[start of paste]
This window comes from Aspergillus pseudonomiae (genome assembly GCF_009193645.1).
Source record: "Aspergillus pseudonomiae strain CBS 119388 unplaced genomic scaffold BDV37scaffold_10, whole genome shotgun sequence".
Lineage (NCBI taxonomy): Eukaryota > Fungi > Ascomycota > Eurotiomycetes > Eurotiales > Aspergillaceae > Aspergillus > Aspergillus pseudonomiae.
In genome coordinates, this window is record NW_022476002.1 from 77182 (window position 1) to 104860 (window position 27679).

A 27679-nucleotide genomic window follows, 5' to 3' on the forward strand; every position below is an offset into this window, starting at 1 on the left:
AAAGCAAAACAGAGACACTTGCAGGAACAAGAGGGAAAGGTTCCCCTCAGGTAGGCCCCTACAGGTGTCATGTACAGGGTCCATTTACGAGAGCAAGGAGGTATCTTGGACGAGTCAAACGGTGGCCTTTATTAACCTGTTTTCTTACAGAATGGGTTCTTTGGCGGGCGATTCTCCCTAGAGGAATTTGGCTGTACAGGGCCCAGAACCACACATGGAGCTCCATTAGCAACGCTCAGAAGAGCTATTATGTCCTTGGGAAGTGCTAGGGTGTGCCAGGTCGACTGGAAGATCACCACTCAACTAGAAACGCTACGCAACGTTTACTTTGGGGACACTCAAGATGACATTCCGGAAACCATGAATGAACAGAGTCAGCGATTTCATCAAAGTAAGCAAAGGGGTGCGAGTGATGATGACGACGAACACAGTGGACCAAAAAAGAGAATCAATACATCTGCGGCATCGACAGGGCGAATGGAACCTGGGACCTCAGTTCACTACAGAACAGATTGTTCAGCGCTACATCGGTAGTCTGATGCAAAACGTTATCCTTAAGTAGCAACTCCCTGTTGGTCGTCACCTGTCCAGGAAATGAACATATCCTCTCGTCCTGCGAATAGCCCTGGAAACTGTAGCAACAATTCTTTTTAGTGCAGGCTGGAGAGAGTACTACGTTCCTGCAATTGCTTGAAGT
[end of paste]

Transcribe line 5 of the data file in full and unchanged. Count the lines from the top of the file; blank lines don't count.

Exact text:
A 27679-nucleotide genomic window follows, 5' to 3' on the forward strand; every position below is an offset into this window, starting at 1 on the left: